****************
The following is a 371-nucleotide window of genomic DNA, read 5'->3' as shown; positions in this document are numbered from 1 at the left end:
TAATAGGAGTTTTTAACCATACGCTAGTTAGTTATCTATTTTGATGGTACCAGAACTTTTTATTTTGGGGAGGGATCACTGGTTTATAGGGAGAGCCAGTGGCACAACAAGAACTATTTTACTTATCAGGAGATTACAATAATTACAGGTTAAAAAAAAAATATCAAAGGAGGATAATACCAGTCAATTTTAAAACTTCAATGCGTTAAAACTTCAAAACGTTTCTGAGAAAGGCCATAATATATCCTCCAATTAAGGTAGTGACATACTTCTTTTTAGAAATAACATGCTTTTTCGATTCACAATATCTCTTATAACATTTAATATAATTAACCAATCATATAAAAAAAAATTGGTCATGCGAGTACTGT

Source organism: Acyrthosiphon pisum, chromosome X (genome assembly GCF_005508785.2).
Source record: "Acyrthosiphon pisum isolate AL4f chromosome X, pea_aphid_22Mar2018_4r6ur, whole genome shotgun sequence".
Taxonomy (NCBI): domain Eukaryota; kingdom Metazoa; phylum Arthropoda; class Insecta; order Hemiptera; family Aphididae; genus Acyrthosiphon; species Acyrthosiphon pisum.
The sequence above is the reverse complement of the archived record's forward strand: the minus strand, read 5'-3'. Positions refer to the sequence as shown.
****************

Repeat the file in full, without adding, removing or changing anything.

The following is a 371-nucleotide window of genomic DNA, read 5'->3' as shown; positions in this document are numbered from 1 at the left end:
TAATAGGAGTTTTTAACCATACGCTAGTTAGTTATCTATTTTGATGGTACCAGAACTTTTTATTTTGGGGAGGGATCACTGGTTTATAGGGAGAGCCAGTGGCACAACAAGAACTATTTTACTTATCAGGAGATTACAATAATTACAGGTTAAAAAAAAAATATCAAAGGAGGATAATACCAGTCAATTTTAAAACTTCAATGCGTTAAAACTTCAAAACGTTTCTGAGAAAGGCCATAATATATCCTCCAATTAAGGTAGTGACATACTTCTTTTTAGAAATAACATGCTTTTTCGATTCACAATATCTCTTATAACATTTAATATAATTAACCAATCATATAAAAAAAAATTGGTCATGCGAGTACTGT

Source organism: Acyrthosiphon pisum, chromosome X (genome assembly GCF_005508785.2).
Source record: "Acyrthosiphon pisum isolate AL4f chromosome X, pea_aphid_22Mar2018_4r6ur, whole genome shotgun sequence".
Taxonomy (NCBI): domain Eukaryota; kingdom Metazoa; phylum Arthropoda; class Insecta; order Hemiptera; family Aphididae; genus Acyrthosiphon; species Acyrthosiphon pisum.
The sequence above is the reverse complement of the archived record's forward strand: the minus strand, read 5'-3'. Positions refer to the sequence as shown.